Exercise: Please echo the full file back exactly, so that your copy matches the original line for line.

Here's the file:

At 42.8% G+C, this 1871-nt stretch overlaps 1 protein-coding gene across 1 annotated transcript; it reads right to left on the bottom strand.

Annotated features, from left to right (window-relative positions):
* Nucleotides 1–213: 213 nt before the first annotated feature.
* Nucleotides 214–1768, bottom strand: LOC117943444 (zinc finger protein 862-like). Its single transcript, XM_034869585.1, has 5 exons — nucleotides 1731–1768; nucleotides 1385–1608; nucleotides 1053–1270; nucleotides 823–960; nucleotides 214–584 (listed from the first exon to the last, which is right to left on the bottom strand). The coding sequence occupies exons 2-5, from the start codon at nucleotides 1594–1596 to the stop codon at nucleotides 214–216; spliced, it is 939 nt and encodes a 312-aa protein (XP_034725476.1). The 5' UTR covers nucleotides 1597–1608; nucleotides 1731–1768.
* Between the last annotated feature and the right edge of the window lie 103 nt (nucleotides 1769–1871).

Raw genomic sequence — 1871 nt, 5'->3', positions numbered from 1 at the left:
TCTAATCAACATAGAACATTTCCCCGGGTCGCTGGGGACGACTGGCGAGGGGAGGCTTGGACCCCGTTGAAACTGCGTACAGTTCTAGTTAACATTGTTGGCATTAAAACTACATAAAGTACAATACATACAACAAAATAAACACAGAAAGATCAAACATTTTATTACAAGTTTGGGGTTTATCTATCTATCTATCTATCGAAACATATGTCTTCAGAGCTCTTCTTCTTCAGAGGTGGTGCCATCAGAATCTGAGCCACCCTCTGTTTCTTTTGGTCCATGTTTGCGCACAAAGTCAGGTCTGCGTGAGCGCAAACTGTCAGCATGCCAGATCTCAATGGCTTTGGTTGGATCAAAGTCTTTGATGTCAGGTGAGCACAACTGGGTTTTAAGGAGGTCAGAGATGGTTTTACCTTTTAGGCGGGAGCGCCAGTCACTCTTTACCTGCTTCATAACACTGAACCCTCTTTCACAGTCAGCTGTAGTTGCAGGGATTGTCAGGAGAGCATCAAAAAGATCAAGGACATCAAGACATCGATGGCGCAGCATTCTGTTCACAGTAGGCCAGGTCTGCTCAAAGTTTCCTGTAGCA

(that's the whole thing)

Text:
At 42.8% G+C, this 1871-nt stretch overlaps 1 protein-coding gene across 1 annotated transcript; it reads right to left on the bottom strand.

Annotated features, from left to right (window-relative positions):
* Nucleotides 1–213: 213 nt before the first annotated feature.
* Nucleotides 214–1768, bottom strand: LOC117943444 (zinc finger protein 862-like). Its single transcript, XM_034869585.1, has 5 exons — nucleotides 1731–1768; nucleotides 1385–1608; nucleotides 1053–1270; nucleotides 823–960; nucleotides 214–584 (listed from the first exon to the last, which is right to left on the bottom strand). The coding sequence occupies exons 2-5, from the start codon at nucleotides 1594–1596 to the stop codon at nucleotides 214–216; spliced, it is 939 nt and encodes a 312-aa protein (XP_034725476.1). The 5' UTR covers nucleotides 1597–1608; nucleotides 1731–1768.
* Between the last annotated feature and the right edge of the window lie 103 nt (nucleotides 1769–1871).

Raw genomic sequence — 1871 nt, 5'->3', positions numbered from 1 at the left:
TCTAATCAACATAGAACATTTCCCCGGGTCGCTGGGGACGACTGGCGAGGGGAGGCTTGGACCCCGTTGAAACTGCGTACAGTTCTAGTTAACATTGTTGGCATTAAAACTACATAAAGTACAATACATACAACAAAATAAACACAGAAAGATCAAACATTTTATTACAAGTTTGGGGTTTATCTATCTATCTATCTATCGAAACATATGTCTTCAGAGCTCTTCTTCTTCAGAGGTGGTGCCATCAGAATCTGAGCCACCCTCTGTTTCTTTTGGTCCATGTTTGCGCACAAAGTCAGGTCTGCGTGAGCGCAAACTGTCAGCATGCCAGATCTCAATGGCTTTGGTTGGATCAAAGTCTTTGATGTCAGGTGAGCACAACTGGGTTTTAAGGAGGTCAGAGATGGTTTTACCTTTTAGGCGGGAGCGCCAGTCACTCTTTACCTGCTTCATAACACTGAACCCTCTTTCACAGTCAGCTGTAGTTGCAGGGATTGTCAGGAGAGCATCAAAAAGATCAAGGACATCAAGACATCGATGGCGCAGCATTCTGTTCACAGTAGGCCAGGTCTGCTCAAAGTTTCCTGTAGCA